SSRIs and Intracerebral Bleeds: A Small Risk

Summary and Comment |
November 5, 2012

SSRIs and Intracerebral Bleeds: A Small Risk

  1. Jonathan Silver, MD

Clinicians should remain aware of the possibility, but these medications are probably safe for almost all patients.

  1. Jonathan Silver, MD

Depression both occurs frequently after stroke and increases the risk for stroke (JW Neurol Nov 1 2011), and so the use of selective serotonin reuptake inhibitors (SSRIs) is common in patients with stroke histories or at risk for stroke. Because SSRIs have been associated with gastrointestinal bleeding, there is concern that these medications might also increase risk for intracerebral bleeds.

These authors performed a meta-analysis of 16 observational studies that included an appropriate, non-SSRI control group (N=506,411 patients). A small but significant increase in intracerebral hemorrhages was seen with SSRI exposure (adjusted rate ratio, 1.42), and for intracranial hemorrhage (ARR, 1.51). Risk for subarachnoid hemorrhage did not increase. Risk with SSRIs plus oral anticoagulants (examined in 5 studies) was higher than with anticoagulants alone. Seven studies examined treatment duration; risk appeared to be limited to the first several months of treatment.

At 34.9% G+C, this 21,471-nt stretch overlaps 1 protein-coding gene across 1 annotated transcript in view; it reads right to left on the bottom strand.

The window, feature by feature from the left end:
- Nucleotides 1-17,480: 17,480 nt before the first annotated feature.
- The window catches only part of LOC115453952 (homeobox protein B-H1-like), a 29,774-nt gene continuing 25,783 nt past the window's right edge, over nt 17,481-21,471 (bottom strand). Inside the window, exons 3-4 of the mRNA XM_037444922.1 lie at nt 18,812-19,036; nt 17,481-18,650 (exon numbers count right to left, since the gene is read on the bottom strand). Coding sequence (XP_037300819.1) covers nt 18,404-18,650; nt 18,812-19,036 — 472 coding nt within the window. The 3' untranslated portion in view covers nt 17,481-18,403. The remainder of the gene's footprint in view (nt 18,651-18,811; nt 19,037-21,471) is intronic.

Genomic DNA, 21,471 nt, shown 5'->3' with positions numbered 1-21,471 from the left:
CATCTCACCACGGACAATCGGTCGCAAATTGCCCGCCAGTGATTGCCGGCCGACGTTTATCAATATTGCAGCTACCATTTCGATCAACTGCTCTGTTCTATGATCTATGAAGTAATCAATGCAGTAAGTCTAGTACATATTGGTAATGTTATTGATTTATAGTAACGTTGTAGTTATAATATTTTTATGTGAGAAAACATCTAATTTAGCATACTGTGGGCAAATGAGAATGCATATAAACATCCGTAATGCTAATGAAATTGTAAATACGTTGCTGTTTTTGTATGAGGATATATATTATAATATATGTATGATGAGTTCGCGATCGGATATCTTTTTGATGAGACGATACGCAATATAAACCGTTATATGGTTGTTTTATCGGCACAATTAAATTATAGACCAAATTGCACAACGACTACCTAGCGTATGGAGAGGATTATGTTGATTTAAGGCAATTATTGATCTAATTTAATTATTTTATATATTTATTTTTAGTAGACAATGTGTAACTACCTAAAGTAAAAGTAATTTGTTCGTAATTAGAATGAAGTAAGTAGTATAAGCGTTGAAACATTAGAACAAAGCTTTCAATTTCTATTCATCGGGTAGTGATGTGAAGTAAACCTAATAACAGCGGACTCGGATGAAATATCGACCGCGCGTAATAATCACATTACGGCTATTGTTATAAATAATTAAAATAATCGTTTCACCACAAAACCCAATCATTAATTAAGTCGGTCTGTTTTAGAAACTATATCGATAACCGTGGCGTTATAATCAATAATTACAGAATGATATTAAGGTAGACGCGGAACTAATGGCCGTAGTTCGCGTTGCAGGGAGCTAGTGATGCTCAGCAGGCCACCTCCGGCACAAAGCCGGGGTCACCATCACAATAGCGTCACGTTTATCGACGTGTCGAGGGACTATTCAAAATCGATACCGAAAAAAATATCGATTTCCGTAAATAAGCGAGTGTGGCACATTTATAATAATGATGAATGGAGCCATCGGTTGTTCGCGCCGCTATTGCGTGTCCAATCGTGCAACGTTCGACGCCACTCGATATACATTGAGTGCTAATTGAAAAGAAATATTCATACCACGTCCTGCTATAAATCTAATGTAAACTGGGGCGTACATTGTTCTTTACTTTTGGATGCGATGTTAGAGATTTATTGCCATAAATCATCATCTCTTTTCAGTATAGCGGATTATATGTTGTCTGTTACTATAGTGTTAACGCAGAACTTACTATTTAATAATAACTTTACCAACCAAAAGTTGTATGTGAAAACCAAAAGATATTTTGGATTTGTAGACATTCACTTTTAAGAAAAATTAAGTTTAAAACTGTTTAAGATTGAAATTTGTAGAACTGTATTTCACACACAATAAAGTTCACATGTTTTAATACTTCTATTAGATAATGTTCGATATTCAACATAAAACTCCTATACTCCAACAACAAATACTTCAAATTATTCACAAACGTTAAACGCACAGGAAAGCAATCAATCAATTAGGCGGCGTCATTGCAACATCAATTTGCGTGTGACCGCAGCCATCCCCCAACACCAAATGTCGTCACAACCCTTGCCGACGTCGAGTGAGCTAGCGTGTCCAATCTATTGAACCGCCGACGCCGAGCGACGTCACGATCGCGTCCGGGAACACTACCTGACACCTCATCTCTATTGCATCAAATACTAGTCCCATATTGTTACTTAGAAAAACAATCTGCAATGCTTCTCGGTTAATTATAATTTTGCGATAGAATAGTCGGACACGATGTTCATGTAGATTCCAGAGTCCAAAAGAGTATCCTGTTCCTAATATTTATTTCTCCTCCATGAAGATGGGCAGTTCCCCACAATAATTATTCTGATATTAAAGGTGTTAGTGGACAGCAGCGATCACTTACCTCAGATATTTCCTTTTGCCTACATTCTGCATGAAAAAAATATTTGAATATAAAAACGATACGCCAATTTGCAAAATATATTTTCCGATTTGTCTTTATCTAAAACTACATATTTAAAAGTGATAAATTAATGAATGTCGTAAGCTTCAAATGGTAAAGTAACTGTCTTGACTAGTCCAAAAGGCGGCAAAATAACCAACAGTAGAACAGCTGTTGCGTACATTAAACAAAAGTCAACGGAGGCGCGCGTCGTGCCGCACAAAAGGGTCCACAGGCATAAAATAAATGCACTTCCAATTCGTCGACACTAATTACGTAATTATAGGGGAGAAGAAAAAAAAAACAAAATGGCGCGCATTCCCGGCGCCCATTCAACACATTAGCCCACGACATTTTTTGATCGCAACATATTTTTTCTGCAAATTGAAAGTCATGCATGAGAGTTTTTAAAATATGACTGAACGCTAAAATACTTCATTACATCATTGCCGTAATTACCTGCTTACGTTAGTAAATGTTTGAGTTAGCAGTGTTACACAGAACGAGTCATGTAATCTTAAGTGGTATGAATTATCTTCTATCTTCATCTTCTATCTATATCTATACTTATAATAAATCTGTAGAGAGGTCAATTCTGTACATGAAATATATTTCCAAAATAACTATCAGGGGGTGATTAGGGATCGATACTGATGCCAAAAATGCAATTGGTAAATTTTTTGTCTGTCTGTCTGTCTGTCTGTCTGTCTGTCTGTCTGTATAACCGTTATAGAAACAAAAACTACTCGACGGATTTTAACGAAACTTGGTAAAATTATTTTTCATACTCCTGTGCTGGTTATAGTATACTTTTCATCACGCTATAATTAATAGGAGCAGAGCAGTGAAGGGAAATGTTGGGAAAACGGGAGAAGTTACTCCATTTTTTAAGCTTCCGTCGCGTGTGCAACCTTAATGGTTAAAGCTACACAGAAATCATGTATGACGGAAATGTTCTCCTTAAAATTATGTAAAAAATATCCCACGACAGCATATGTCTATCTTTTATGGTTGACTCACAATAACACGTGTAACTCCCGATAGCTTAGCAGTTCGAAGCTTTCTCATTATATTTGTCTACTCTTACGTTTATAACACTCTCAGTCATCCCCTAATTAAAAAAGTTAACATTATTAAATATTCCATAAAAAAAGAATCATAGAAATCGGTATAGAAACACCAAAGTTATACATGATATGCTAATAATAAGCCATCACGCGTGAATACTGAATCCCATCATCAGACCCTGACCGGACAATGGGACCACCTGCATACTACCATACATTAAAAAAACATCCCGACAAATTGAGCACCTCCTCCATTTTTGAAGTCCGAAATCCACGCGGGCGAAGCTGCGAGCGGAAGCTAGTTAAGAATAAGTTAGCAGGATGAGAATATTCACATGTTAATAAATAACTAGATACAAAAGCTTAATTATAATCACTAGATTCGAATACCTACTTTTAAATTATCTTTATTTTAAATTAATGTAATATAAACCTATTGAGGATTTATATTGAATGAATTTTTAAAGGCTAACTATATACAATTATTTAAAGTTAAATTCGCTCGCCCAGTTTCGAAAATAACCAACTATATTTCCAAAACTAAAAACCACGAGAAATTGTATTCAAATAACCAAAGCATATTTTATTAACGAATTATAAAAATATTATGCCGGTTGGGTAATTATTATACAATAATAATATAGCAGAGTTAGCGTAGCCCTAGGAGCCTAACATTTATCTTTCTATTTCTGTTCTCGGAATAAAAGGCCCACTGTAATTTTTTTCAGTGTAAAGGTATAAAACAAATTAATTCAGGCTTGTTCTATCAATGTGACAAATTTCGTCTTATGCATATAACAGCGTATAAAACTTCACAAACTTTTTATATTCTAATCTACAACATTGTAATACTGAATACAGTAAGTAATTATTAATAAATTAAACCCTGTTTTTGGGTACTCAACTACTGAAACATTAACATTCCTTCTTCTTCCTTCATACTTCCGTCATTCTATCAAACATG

The authors estimate that the increased risk with SSRI treatment for additional intracerebral bleeding episodes would result in 1 additional intracerebral bleeding episode per 10,000 people treated for 1 year (or an increased rate from 24.6 to 34.6 per 100,000 person/years). The editorialists note that the studies may not have controlled for possibly confounding risk factors for both stroke and depression (e.g., diabetes, small vessel disease, alcoholism).

This small increase in risk should have negligible impact on most patients. The authors suggest that alternative therapies (non-SSRI antidepressants) might be appropriate for patients who are already at an increased risk for intracerebral bleeds — e.g., those on long-term anticoagulants or with severe alcohol abuse, previous intracranial bleeding, or cerebral amyloid angiopathy.


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